The crew at Nissen's Hot Rod Garage has distinguished itself by building an extensive series of innovative hot rods. John Nissen has developed ideas and products for years but counts his discovery of longtime employee, Tom Stephens, as one of the greatest finds of his career, second of course to his wife, Dawn. She keeps it all together while the crew gets greasy. Tom came to work at Nissen's shop in remote Williams, California, as a talented rookie with a desire to learn and has developed into a very serious car builder.
Tom made the perhaps unlikely choice of a '48 Ford pickup as his first major personal project. With the intention of expressing his own design ideas on his own car and wreaking a little havoc in the show world, the truck is named "Vendetta." Sounds like a little revenge for all the hard work he has put in on other people's cars over the last few years! Tom's very original concept rolled '37 LaSalle fenders and nose, an original '62 Ford 406 (blown and injected), an AOD trans, and a truly eclectic mix of parts from 10 different cars and a boat, into one of the most original show vehicles of the decade. The chassis, scratch built at Nissen's, features handmade suspension, all Ford derived. The entire undercarriage is bellypanned and about eighty million louvers are hiding down there with only the pavement to bear witness to their existence. The truck, hacked and whacked from every possible direction, abounds with handmade detail, from bedrail integrated taillights to an interior that is at once nostalgic and contemporary.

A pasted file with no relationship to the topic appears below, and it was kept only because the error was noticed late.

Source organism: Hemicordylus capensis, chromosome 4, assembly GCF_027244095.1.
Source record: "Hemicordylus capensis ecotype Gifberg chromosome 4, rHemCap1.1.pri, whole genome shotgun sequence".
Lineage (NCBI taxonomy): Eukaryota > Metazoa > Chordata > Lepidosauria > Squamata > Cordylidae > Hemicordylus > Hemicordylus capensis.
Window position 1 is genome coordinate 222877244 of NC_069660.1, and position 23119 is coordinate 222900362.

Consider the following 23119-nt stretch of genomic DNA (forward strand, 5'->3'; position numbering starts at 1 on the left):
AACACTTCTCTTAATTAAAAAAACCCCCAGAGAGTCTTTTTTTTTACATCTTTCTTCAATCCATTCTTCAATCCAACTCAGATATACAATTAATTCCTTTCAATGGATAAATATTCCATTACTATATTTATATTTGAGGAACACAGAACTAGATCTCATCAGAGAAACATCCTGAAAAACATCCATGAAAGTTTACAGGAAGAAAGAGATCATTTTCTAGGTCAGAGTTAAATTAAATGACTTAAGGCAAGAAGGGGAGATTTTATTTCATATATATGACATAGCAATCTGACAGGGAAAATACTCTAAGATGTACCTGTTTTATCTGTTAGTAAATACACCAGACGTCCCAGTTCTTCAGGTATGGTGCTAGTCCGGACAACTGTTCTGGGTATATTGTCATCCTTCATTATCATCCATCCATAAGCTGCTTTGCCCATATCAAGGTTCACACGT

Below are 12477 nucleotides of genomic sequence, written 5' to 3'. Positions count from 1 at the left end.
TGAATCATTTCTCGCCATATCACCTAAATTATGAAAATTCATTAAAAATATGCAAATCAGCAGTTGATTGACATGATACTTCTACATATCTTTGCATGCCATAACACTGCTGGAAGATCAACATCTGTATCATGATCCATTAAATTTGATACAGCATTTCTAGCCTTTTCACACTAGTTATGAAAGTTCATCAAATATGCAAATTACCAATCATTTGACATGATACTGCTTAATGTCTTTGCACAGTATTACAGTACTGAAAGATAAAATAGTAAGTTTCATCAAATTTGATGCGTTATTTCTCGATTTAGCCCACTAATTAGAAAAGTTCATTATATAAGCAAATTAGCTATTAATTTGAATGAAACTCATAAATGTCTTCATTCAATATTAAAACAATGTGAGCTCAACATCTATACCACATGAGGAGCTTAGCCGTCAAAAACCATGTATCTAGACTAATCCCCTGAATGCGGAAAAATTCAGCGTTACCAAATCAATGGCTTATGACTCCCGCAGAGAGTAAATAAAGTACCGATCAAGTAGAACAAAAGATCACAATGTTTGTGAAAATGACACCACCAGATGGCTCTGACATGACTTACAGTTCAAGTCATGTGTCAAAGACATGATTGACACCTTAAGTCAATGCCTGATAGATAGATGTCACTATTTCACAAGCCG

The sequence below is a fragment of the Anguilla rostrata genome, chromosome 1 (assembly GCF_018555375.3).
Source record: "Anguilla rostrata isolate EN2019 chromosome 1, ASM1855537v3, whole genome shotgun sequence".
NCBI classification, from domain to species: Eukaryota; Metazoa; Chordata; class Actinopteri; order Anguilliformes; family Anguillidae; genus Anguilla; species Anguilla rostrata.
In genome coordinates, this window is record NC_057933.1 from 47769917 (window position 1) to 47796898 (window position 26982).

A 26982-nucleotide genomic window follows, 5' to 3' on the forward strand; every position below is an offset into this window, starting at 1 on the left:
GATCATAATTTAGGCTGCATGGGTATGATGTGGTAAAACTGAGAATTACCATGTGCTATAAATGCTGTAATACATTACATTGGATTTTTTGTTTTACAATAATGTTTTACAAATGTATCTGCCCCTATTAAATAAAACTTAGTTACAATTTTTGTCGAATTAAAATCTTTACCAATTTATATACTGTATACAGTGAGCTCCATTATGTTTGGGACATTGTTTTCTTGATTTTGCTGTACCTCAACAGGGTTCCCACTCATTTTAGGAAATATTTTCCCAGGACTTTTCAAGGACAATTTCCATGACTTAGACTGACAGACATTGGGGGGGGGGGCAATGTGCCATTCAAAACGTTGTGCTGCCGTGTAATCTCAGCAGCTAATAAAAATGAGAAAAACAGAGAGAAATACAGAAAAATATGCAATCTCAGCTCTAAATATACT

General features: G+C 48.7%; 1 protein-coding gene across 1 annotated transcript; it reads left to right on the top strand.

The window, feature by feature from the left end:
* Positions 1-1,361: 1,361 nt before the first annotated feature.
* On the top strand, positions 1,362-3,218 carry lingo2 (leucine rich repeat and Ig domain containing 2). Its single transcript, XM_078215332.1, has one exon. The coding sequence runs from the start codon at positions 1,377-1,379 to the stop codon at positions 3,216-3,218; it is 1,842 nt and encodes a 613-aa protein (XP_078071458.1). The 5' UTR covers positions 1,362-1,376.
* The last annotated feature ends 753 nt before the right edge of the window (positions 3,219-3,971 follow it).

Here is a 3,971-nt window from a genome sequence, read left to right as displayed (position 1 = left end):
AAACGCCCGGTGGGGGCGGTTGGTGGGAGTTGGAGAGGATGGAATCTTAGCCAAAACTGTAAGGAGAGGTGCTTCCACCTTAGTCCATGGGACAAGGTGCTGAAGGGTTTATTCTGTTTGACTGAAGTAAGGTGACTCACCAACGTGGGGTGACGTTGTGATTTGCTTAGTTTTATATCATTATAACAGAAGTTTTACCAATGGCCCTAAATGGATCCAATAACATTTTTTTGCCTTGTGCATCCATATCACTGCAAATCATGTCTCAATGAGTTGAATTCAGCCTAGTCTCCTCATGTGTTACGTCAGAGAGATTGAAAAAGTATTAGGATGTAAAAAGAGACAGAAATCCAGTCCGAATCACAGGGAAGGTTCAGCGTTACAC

The finished project will be completed in a one-off Sherwin-Williams hue that has been dubbed "Down Under Orange," augmented by striping by the very talented Craig Judd. Tom credits designer Christian Dotson with the concept drawings and paint scheme details.
Tom and the crew at Nissen's hope to have "Vendetta" complete in time for the 2010 Grand National Roadster Show in Pomona, California.